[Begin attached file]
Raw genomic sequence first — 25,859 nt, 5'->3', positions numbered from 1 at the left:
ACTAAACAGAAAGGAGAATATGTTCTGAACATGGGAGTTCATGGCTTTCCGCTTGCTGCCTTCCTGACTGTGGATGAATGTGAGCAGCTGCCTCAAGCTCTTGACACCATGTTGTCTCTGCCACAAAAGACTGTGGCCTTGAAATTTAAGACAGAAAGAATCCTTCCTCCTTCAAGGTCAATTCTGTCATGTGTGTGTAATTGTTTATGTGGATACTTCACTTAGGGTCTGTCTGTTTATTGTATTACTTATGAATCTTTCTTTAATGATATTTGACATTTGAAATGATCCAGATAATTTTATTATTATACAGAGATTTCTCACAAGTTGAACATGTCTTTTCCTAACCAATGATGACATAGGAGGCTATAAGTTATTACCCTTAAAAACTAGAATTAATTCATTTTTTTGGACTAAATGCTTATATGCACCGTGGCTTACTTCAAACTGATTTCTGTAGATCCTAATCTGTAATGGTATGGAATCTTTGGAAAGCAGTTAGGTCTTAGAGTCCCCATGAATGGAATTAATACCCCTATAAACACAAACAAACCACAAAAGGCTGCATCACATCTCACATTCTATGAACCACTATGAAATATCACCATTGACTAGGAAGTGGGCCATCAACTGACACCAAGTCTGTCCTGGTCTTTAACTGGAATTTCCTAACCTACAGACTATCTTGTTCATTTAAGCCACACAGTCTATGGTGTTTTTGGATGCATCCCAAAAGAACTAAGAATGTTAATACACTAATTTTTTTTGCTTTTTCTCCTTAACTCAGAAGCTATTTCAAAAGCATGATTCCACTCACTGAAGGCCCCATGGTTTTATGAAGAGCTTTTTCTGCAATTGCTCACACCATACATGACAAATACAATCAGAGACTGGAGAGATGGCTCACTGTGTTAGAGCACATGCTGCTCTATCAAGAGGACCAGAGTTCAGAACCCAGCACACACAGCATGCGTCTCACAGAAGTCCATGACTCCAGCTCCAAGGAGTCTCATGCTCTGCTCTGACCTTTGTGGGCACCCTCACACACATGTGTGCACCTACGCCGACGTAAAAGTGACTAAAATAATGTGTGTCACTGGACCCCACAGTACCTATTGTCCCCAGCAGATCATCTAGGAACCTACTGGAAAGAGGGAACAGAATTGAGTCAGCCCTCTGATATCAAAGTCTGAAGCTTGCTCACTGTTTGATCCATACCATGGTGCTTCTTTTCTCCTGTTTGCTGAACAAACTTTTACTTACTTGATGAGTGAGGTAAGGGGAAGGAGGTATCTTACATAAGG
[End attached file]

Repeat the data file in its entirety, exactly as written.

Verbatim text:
Raw genomic sequence first — 25,859 nt, 5'->3', positions numbered from 1 at the left:
ACTAAACAGAAAGGAGAATATGTTCTGAACATGGGAGTTCATGGCTTTCCGCTTGCTGCCTTCCTGACTGTGGATGAATGTGAGCAGCTGCCTCAAGCTCTTGACACCATGTTGTCTCTGCCACAAAAGACTGTGGCCTTGAAATTTAAGACAGAAAGAATCCTTCCTCCTTCAAGGTCAATTCTGTCATGTGTGTGTAATTGTTTATGTGGATACTTCACTTAGGGTCTGTCTGTTTATTGTATTACTTATGAATCTTTCTTTAATGATATTTGACATTTGAAATGATCCAGATAATTTTATTATTATACAGAGATTTCTCACAAGTTGAACATGTCTTTTCCTAACCAATGATGACATAGGAGGCTATAAGTTATTACCCTTAAAAACTAGAATTAATTCATTTTTTTGGACTAAATGCTTATATGCACCGTGGCTTACTTCAAACTGATTTCTGTAGATCCTAATCTGTAATGGTATGGAATCTTTGGAAAGCAGTTAGGTCTTAGAGTCCCCATGAATGGAATTAATACCCCTATAAACACAAACAAACCACAAAAGGCTGCATCACATCTCACATTCTATGAACCACTATGAAATATCACCATTGACTAGGAAGTGGGCCATCAACTGACACCAAGTCTGTCCTGGTCTTTAACTGGAATTTCCTAACCTACAGACTATCTTGTTCATTTAAGCCACACAGTCTATGGTGTTTTTGGATGCATCCCAAAAGAACTAAGAATGTTAATACACTAATTTTTTTTGCTTTTTCTCCTTAACTCAGAAGCTATTTCAAAAGCATGATTCCACTCACTGAAGGCCCCATGGTTTTATGAAGAGCTTTTTCTGCAATTGCTCACACCATACATGACAAATACAATCAGAGACTGGAGAGATGGCTCACTGTGTTAGAGCACATGCTGCTCTATCAAGAGGACCAGAGTTCAGAACCCAGCACACACAGCATGCGTCTCACAGAAGTCCATGACTCCAGCTCCAAGGAGTCTCATGCTCTGCTCTGACCTTTGTGGGCACCCTCACACACATGTGTGCACCTACGCCGACGTAAAAGTGACTAAAATAATGTGTGTCACTGGACCCCACAGTACCTATTGTCCCCAGCAGATCATCTAGGAACCTACTGGAAAGAGGGAACAGAATTGAGTCAGCCCTCTGATATCAAAGTCTGAAGCTTGCTCACTGTTTGATCCATACCATGGTGCTTCTTTTCTCCTGTTTGCTGAACAAACTTTTACTTACTTGATGAGTGAGGTAAGGGGAAGGAGGTATCTTACATAAGG